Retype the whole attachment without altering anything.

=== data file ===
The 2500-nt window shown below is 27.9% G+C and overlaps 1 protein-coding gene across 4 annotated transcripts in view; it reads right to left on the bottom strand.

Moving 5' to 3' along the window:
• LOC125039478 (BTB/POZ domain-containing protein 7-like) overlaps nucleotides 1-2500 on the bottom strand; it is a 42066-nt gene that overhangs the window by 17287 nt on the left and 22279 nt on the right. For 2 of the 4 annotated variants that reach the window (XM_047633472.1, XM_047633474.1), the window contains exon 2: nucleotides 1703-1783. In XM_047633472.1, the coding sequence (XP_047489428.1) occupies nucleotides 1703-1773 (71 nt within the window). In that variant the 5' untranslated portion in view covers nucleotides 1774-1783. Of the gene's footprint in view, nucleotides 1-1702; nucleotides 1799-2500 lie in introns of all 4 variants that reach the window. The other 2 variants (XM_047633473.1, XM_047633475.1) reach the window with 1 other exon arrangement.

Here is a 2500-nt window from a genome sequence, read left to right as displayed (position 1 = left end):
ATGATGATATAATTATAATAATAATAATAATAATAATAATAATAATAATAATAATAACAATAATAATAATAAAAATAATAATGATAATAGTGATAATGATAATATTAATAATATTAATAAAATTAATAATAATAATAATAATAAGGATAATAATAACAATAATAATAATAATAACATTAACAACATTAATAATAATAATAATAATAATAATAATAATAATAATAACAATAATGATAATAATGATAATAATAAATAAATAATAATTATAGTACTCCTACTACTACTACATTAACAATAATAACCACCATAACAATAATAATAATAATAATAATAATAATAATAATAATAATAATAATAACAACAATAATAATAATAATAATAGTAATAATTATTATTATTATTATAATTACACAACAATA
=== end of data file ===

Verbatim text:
The 2500-nt window shown below is 27.9% G+C and overlaps 1 protein-coding gene across 4 annotated transcripts in view; it reads right to left on the bottom strand.

Moving 5' to 3' along the window:
• LOC125039478 (BTB/POZ domain-containing protein 7-like) overlaps nucleotides 1-2500 on the bottom strand; it is a 42066-nt gene that overhangs the window by 17287 nt on the left and 22279 nt on the right. For 2 of the 4 annotated variants that reach the window (XM_047633472.1, XM_047633474.1), the window contains exon 2: nucleotides 1703-1783. In XM_047633472.1, the coding sequence (XP_047489428.1) occupies nucleotides 1703-1773 (71 nt within the window). In that variant the 5' untranslated portion in view covers nucleotides 1774-1783. Of the gene's footprint in view, nucleotides 1-1702; nucleotides 1799-2500 lie in introns of all 4 variants that reach the window. The other 2 variants (XM_047633473.1, XM_047633475.1) reach the window with 1 other exon arrangement.

Here is a 2500-nt window from a genome sequence, read left to right as displayed (position 1 = left end):
ATGATGATATAATTATAATAATAATAATAATAATAATAATAATAATAATAATAATAACAATAATAATAATAAAAATAATAATGATAATAGTGATAATGATAATATTAATAATATTAATAAAATTAATAATAATAATAATAATAAGGATAATAATAACAATAATAATAATAATAACATTAACAACATTAATAATAATAATAATAATAATAATAATAATAATAATAACAATAATGATAATAATGATAATAATAAATAAATAATAATTATAGTACTCCTACTACTACTACATTAACAATAATAACCACCATAACAATAATAATAATAATAATAATAATAATAATAATAATAATAATAATAACAACAATAATAATAATAATAATAGTAATAATTATTATTATTATTATAATTACACAACAATA